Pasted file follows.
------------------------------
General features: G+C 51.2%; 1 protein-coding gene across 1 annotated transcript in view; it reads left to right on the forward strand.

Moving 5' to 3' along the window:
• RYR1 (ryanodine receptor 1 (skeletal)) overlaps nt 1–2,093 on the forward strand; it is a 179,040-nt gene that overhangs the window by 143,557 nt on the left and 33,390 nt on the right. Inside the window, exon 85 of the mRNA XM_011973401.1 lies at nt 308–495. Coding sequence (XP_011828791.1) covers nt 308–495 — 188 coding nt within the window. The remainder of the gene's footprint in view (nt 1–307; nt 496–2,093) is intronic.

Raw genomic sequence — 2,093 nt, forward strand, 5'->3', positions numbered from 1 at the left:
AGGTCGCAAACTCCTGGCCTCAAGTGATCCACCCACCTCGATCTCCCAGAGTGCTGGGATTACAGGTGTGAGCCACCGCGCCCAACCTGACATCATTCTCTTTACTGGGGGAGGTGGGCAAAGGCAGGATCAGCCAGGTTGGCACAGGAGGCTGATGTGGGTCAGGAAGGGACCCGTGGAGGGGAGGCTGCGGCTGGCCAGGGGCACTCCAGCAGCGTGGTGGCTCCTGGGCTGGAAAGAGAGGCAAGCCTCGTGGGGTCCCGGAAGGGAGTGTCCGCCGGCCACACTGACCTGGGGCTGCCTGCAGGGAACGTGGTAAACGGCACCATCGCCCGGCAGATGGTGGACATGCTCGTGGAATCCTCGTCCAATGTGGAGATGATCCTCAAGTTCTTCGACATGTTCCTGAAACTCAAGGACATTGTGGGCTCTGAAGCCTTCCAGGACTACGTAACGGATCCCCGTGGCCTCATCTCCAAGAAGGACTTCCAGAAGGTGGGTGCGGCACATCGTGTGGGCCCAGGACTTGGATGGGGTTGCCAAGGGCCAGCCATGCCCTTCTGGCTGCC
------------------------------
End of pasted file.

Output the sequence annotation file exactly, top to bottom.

General features: G+C 51.2%; 1 protein-coding gene across 1 annotated transcript in view; it reads left to right on the forward strand.

Moving 5' to 3' along the window:
• RYR1 (ryanodine receptor 1 (skeletal)) overlaps nt 1–2,093 on the forward strand; it is a 179,040-nt gene that overhangs the window by 143,557 nt on the left and 33,390 nt on the right. Inside the window, exon 85 of the mRNA XM_011973401.1 lies at nt 308–495. Coding sequence (XP_011828791.1) covers nt 308–495 — 188 coding nt within the window. The remainder of the gene's footprint in view (nt 1–307; nt 496–2,093) is intronic.

Raw genomic sequence — 2,093 nt, forward strand, 5'->3', positions numbered from 1 at the left:
AGGTCGCAAACTCCTGGCCTCAAGTGATCCACCCACCTCGATCTCCCAGAGTGCTGGGATTACAGGTGTGAGCCACCGCGCCCAACCTGACATCATTCTCTTTACTGGGGGAGGTGGGCAAAGGCAGGATCAGCCAGGTTGGCACAGGAGGCTGATGTGGGTCAGGAAGGGACCCGTGGAGGGGAGGCTGCGGCTGGCCAGGGGCACTCCAGCAGCGTGGTGGCTCCTGGGCTGGAAAGAGAGGCAAGCCTCGTGGGGTCCCGGAAGGGAGTGTCCGCCGGCCACACTGACCTGGGGCTGCCTGCAGGGAACGTGGTAAACGGCACCATCGCCCGGCAGATGGTGGACATGCTCGTGGAATCCTCGTCCAATGTGGAGATGATCCTCAAGTTCTTCGACATGTTCCTGAAACTCAAGGACATTGTGGGCTCTGAAGCCTTCCAGGACTACGTAACGGATCCCCGTGGCCTCATCTCCAAGAAGGACTTCCAGAAGGTGGGTGCGGCACATCGTGTGGGCCCAGGACTTGGATGGGGTTGCCAAGGGCCAGCCATGCCCTTCTGGCTGCC